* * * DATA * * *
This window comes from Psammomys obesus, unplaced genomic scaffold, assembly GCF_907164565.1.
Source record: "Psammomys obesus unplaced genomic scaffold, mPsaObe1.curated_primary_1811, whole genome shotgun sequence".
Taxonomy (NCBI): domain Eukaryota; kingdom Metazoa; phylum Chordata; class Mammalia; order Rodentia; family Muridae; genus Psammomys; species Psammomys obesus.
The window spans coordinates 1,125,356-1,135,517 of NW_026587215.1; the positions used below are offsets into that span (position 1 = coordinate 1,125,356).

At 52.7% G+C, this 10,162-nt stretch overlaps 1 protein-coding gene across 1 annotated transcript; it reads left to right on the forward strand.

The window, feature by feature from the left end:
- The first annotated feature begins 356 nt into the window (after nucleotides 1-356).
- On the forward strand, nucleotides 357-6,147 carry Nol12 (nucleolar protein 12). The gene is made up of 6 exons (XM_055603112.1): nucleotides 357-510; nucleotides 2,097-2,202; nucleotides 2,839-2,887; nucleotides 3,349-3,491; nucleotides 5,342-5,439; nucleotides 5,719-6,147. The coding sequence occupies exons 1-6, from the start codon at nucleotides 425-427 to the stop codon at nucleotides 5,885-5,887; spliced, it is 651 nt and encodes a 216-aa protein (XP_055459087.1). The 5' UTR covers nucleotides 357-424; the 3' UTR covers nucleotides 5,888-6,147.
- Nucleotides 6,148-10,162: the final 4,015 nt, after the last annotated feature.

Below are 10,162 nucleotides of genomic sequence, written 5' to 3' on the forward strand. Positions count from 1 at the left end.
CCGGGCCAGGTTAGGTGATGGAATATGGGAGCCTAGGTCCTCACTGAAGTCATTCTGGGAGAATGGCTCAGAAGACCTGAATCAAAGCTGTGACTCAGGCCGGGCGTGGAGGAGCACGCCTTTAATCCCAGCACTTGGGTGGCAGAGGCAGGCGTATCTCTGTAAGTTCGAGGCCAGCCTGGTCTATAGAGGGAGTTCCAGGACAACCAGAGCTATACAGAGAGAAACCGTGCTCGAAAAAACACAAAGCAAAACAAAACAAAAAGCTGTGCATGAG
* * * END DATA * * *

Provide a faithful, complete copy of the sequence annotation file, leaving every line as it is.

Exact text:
This window comes from Psammomys obesus, unplaced genomic scaffold, assembly GCF_907164565.1.
Source record: "Psammomys obesus unplaced genomic scaffold, mPsaObe1.curated_primary_1811, whole genome shotgun sequence".
Taxonomy (NCBI): domain Eukaryota; kingdom Metazoa; phylum Chordata; class Mammalia; order Rodentia; family Muridae; genus Psammomys; species Psammomys obesus.
The window spans coordinates 1,125,356-1,135,517 of NW_026587215.1; the positions used below are offsets into that span (position 1 = coordinate 1,125,356).

At 52.7% G+C, this 10,162-nt stretch overlaps 1 protein-coding gene across 1 annotated transcript; it reads left to right on the forward strand.

The window, feature by feature from the left end:
- The first annotated feature begins 356 nt into the window (after nucleotides 1-356).
- On the forward strand, nucleotides 357-6,147 carry Nol12 (nucleolar protein 12). The gene is made up of 6 exons (XM_055603112.1): nucleotides 357-510; nucleotides 2,097-2,202; nucleotides 2,839-2,887; nucleotides 3,349-3,491; nucleotides 5,342-5,439; nucleotides 5,719-6,147. The coding sequence occupies exons 1-6, from the start codon at nucleotides 425-427 to the stop codon at nucleotides 5,885-5,887; spliced, it is 651 nt and encodes a 216-aa protein (XP_055459087.1). The 5' UTR covers nucleotides 357-424; the 3' UTR covers nucleotides 5,888-6,147.
- Nucleotides 6,148-10,162: the final 4,015 nt, after the last annotated feature.

Below are 10,162 nucleotides of genomic sequence, written 5' to 3' on the forward strand. Positions count from 1 at the left end.
CCGGGCCAGGTTAGGTGATGGAATATGGGAGCCTAGGTCCTCACTGAAGTCATTCTGGGAGAATGGCTCAGAAGACCTGAATCAAAGCTGTGACTCAGGCCGGGCGTGGAGGAGCACGCCTTTAATCCCAGCACTTGGGTGGCAGAGGCAGGCGTATCTCTGTAAGTTCGAGGCCAGCCTGGTCTATAGAGGGAGTTCCAGGACAACCAGAGCTATACAGAGAGAAACCGTGCTCGAAAAAACACAAAGCAAAACAAAACAAAAAGCTGTGCATGAG